Stephen Wilcox

Stephen Wilcox

Stephen Wilcox received a B.M. in instrumental performance (tuba) and a B.M. in music theory from West Chester University, a M.M. in Composition at the University of Illinois at Urbana-Champaign, as well as a Ph.D. in Composition at the University of Pennsylvania. Most recently, he has been creating online music theory courses for Rutgers University and working as an instructional designer at UC Berkeley.

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Accessibility Training for Teachers: Headers

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By | May 3rd

Accessibility Training for Teachers: Rationale

One of the few undebatable benefits of online instruction is its ability to bring learning to underserved audiences. This advantage especially significant when materials are made available to learners whose disabilities and circumstances have restricted their full participation in higher education. As stated in an earlier post, there are legal and moral reasons to improve accessibility in our courses. Though most institutions have disability service offices, these offices are often stretched to their limit trying to support the growing number of digital classrooms. As such, it is often the faculty developer’s responsibility to ensure that the digital materials they provide are accessible. Due to the ambiguities of current Americans with Disabilities (ADA) legislation, as it relates to digital classrooms, universities often see financial and legal advantages in quietly leaving accessibility issues to their instructors. With this fact in mind, it is worth taking some time to examine one of digital accessibility’s “lowest hanging fruits”: Headers.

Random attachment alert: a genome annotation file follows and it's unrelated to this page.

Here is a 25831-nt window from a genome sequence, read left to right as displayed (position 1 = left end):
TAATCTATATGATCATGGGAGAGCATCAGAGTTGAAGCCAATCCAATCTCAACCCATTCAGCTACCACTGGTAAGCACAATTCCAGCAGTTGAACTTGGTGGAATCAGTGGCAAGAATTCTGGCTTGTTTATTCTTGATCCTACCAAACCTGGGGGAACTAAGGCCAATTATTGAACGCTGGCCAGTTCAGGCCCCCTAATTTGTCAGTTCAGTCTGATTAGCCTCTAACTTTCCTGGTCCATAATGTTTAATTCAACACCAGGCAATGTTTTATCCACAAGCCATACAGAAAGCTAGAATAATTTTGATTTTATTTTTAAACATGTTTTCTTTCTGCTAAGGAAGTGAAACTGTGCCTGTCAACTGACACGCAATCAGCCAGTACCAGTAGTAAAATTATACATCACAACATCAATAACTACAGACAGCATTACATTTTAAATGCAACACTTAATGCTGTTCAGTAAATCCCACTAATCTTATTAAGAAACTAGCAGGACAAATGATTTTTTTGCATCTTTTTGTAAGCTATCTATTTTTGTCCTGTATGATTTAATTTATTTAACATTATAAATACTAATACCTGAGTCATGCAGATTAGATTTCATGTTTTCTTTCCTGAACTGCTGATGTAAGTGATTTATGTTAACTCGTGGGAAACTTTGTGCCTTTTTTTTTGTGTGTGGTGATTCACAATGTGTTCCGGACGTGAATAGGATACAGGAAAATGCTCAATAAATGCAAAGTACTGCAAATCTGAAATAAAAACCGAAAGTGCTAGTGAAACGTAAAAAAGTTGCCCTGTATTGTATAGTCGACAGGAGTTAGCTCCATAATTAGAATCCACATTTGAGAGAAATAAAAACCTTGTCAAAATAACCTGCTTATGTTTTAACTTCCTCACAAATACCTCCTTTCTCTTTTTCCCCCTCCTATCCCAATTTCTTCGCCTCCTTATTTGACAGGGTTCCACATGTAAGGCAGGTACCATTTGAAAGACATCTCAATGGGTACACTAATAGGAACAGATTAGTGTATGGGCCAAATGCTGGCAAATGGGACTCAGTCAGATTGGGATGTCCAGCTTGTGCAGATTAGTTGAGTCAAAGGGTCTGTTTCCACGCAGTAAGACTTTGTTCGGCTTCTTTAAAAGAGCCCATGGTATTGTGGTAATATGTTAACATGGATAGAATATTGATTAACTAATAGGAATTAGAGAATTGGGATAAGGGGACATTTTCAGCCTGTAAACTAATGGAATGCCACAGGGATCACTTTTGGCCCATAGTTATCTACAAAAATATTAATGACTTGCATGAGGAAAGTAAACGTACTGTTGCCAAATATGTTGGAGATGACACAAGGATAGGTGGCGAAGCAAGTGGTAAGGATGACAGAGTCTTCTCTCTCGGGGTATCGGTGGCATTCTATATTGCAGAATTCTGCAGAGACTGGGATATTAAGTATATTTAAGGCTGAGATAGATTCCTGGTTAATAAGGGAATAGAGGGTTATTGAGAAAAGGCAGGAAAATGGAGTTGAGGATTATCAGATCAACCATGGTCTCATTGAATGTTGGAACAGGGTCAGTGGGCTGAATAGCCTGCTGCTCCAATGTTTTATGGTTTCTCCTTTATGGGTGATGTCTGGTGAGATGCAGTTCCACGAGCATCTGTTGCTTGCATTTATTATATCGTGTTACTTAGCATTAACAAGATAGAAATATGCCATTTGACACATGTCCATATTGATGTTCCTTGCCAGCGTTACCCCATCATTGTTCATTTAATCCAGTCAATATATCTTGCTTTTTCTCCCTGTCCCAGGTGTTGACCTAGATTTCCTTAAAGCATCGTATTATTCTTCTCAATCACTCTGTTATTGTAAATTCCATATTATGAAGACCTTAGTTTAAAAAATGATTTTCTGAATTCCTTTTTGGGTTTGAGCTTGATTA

Headers & Header Tags:

headingWhen reading a new document (whether online or on paper), I start by skimming. Skimming helps me quickly see the covered topics, the areas of most interest, and where to find needed information. Bolded titles and text breaks provide the visual navigation cues I need to make quick information sorting possible. A blind or visually impaired learner provided with a document is unable to use these same signals. As such, visually impaired students often have to read entire documents before finding the specific information they want.

Headers and Screen Readers:

In digital files, headings/header tags are hierarchical indicators which allow learners, both the sighted and visually impaired, to scan for relevant information without digesting an entire document. Technology never automatically applies header tags (i.e. Word will not automatically add these for you). A files’ preparer must intentionally and thoughtfully place headers. Headers are called “headings” in MS Word. Headers are called “header tags” in HTML (web pages). A “tag” indicating a “header” is added into a webpage’s code (ex.<h1>text in between heading tags</h1>).

“Screen readers” process headers, presenting a document’s content by hierarchical importance to a visually impaired learner.

Screen readers are software programs that allow blind or visually impaired users to read the text that is displayed on the computer screen with a speech synthesizer or braille display. A screen reader is the interface between the computer’s operating system, its applications, and the user. ~ American Foundation for the Blind

This software will verbally read out each header tag to an impaired user, making it possible to navigate by topic easily. College students with visual impairments usually work with the disability services office to set up and train with screen reading software.

Heading 1 (H1) through Heading 6 (H6)

In all instances, number headers from one to six. H1 is most often applied to a document’s title, since in theory, a title is a stand-in for all of a text’s content. Since H1 represents the totality of presented information, there should never be more that one H1 in a document/web page. Since the introduction of HTML5, there has been a loosening of this rule. Regardless, only the highest levels of your content should receive an H1 tag.

Headers from H2 to H6 represent increasingly smaller structural segments of information. H6 would indicate the smallest possible distinct sliver of information in the document. Unlike H1, there can be multiple H2s – H6s in a single document.

Outline Hierarchy v. Header Hierarchy